November 17, 2022
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What’s new about global inequality? released its annual inequality update.


  • Our global network of researchers mobilized the most recent wealth and income inequality data, obtained from tax authorities, statistical agencies and other institutions, to update inequality series on the World Inequality Database. We now provide income and wealth inequality data up to 2021 for most countries.


  • Learn about’s methodology to distribute income and wealth growth across the world and within countries.



Find out more about our regional findings:


  • East Asia : The top 0.001% in China now owns close to 10% of national wealth, this is more than the share of the poorest half of the Chinese population, who owns about 6% of national wealth.


  • Europe : Wealth inequality has been rising in many European countries over the past decades. Europe inequality levels however remain low by global standards, in part thanks to relatively low pretax inequality levels (largely part due to predistribution policies such as universal access to education and healthcare, minimum wages, workers regulations, etc.).


  • Latin America : Tax and monetary transfer systems are often regressive in Latin America due to their reliance on indirect taxes and limited transfers. The region remains one of the most unequal on earth, with top 10% wealth share around 70-80% of the total.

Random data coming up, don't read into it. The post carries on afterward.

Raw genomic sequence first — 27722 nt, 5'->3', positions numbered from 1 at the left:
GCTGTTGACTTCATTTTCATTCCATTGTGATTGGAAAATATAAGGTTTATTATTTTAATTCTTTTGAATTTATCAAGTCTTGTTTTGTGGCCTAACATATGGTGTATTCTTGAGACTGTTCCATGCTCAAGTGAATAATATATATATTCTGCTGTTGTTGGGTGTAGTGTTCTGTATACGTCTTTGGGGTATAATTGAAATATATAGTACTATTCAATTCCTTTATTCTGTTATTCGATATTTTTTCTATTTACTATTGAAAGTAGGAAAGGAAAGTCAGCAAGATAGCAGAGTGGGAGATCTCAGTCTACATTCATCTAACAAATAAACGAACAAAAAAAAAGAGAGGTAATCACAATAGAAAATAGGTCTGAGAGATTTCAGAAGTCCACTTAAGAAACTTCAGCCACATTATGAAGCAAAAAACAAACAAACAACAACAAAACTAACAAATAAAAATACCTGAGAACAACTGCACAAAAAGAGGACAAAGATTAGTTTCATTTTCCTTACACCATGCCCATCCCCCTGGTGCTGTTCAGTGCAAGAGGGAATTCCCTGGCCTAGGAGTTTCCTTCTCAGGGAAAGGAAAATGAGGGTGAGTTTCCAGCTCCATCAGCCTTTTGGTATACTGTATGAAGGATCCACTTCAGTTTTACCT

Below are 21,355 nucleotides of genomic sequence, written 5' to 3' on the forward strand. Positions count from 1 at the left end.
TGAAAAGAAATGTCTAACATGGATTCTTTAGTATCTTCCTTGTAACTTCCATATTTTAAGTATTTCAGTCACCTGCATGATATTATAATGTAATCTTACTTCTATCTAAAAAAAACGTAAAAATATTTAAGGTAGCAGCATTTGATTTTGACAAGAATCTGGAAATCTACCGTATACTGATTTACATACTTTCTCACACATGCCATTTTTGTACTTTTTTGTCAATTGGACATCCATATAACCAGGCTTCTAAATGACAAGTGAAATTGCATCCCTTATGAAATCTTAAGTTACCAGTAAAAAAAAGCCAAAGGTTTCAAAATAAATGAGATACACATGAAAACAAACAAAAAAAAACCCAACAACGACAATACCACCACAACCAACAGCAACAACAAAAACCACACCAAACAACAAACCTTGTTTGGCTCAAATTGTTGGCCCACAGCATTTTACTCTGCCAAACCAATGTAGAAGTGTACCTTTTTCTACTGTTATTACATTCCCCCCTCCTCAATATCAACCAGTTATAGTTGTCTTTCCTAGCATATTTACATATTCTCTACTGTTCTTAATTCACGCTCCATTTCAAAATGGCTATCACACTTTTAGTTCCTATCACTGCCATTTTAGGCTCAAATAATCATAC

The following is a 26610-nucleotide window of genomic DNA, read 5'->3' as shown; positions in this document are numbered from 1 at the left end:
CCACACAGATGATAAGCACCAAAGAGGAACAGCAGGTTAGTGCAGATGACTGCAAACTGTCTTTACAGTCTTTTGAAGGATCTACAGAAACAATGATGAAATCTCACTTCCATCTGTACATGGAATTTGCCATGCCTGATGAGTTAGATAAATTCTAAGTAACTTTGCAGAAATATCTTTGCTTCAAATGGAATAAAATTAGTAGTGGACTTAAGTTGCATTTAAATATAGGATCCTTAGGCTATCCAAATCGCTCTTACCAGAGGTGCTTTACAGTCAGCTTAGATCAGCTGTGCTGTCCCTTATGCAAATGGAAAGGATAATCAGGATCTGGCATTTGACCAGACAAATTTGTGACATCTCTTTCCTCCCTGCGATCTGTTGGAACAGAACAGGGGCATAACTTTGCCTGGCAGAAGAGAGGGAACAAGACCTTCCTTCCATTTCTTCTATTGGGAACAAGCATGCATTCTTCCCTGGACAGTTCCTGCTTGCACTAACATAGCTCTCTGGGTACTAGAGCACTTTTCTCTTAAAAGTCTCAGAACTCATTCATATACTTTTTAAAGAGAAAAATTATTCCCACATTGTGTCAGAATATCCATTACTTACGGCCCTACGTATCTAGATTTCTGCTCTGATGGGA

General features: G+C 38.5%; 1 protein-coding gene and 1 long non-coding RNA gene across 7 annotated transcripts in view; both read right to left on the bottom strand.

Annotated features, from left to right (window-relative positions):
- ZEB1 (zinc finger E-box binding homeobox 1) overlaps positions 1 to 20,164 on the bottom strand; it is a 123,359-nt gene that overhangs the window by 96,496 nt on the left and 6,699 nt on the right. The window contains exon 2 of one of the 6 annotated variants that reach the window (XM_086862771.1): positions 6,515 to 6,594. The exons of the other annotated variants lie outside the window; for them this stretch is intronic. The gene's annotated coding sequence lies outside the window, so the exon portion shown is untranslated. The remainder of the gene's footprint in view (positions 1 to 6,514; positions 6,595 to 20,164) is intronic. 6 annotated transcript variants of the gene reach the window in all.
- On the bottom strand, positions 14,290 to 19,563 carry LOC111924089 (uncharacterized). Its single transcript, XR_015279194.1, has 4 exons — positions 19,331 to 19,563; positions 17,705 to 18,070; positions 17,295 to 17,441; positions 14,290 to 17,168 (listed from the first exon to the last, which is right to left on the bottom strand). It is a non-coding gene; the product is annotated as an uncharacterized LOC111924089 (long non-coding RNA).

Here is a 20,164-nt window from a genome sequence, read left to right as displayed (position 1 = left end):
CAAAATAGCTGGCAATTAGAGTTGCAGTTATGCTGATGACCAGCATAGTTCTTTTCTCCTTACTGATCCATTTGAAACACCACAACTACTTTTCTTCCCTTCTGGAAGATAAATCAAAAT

• Middle East : The region is also one of the most unequal in the world, with a top 10% regional income share nearing 56% of total income and a top 10% wealth share around 70-80%.


  • North America : Real disposable income for the bottom 50% was 20% higher in 2021 than in 2019, but fell in the 1st half 2022 as the expansion of the welfare state during the pandemic was rolled back.


  • Russia and Central Asia : Russian wealth inequality is extreme (the top 1% own close to 50% of all assets) and a huge share of assets is held offshore. Without a proper asset registry, Western governments will continue to struggle to identify these assets and fail to properly tax or freeze them.


  • Sub-Saharan Africa : Data quality remains particularly low in the Sub Saharan Africa, which also exhibits some of the highest inequality levels on the planet.


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